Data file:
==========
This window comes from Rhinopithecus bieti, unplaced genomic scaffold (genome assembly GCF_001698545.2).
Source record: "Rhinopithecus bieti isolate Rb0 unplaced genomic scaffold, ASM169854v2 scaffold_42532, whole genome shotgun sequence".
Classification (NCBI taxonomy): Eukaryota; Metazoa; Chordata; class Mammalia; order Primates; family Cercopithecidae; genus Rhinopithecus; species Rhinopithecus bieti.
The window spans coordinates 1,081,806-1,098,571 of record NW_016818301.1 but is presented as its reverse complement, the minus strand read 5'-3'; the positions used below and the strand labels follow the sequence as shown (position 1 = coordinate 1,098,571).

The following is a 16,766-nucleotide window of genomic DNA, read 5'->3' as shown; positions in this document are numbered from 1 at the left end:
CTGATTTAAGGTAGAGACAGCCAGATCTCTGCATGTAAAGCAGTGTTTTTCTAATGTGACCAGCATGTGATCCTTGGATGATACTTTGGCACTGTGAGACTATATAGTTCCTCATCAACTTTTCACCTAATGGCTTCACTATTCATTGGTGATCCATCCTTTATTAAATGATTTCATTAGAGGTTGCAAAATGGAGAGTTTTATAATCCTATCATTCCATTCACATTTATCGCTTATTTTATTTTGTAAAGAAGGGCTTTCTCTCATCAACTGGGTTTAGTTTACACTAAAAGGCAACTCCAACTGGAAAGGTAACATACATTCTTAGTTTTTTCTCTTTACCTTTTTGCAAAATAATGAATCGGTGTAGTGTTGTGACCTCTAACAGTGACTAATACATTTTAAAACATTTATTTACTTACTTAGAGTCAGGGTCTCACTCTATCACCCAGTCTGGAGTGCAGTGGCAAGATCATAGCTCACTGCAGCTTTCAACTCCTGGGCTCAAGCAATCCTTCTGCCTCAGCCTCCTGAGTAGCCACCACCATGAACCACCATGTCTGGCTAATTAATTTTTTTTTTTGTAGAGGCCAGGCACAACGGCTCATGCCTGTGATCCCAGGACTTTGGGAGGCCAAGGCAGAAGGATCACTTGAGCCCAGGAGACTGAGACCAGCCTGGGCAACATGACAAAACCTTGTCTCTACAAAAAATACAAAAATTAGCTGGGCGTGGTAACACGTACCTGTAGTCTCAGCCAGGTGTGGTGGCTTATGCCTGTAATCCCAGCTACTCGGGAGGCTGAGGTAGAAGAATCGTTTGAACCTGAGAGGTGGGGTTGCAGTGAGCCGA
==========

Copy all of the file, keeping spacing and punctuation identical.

This window comes from Rhinopithecus bieti, unplaced genomic scaffold (genome assembly GCF_001698545.2).
Source record: "Rhinopithecus bieti isolate Rb0 unplaced genomic scaffold, ASM169854v2 scaffold_42532, whole genome shotgun sequence".
Classification (NCBI taxonomy): Eukaryota; Metazoa; Chordata; class Mammalia; order Primates; family Cercopithecidae; genus Rhinopithecus; species Rhinopithecus bieti.
The window spans coordinates 1,081,806-1,098,571 of record NW_016818301.1 but is presented as its reverse complement, the minus strand read 5'-3'; the positions used below and the strand labels follow the sequence as shown (position 1 = coordinate 1,098,571).

The following is a 16,766-nucleotide window of genomic DNA, read 5'->3' as shown; positions in this document are numbered from 1 at the left end:
CTGATTTAAGGTAGAGACAGCCAGATCTCTGCATGTAAAGCAGTGTTTTTCTAATGTGACCAGCATGTGATCCTTGGATGATACTTTGGCACTGTGAGACTATATAGTTCCTCATCAACTTTTCACCTAATGGCTTCACTATTCATTGGTGATCCATCCTTTATTAAATGATTTCATTAGAGGTTGCAAAATGGAGAGTTTTATAATCCTATCATTCCATTCACATTTATCGCTTATTTTATTTTGTAAAGAAGGGCTTTCTCTCATCAACTGGGTTTAGTTTACACTAAAAGGCAACTCCAACTGGAAAGGTAACATACATTCTTAGTTTTTTCTCTTTACCTTTTTGCAAAATAATGAATCGGTGTAGTGTTGTGACCTCTAACAGTGACTAATACATTTTAAAACATTTATTTACTTACTTAGAGTCAGGGTCTCACTCTATCACCCAGTCTGGAGTGCAGTGGCAAGATCATAGCTCACTGCAGCTTTCAACTCCTGGGCTCAAGCAATCCTTCTGCCTCAGCCTCCTGAGTAGCCACCACCATGAACCACCATGTCTGGCTAATTAATTTTTTTTTTTGTAGAGGCCAGGCACAACGGCTCATGCCTGTGATCCCAGGACTTTGGGAGGCCAAGGCAGAAGGATCACTTGAGCCCAGGAGACTGAGACCAGCCTGGGCAACATGACAAAACCTTGTCTCTACAAAAAATACAAAAATTAGCTGGGCGTGGTAACACGTACCTGTAGTCTCAGCCAGGTGTGGTGGCTTATGCCTGTAATCCCAGCTACTCGGGAGGCTGAGGTAGAAGAATCGTTTGAACCTGAGAGGTGGGGTTGCAGTGAGCCGA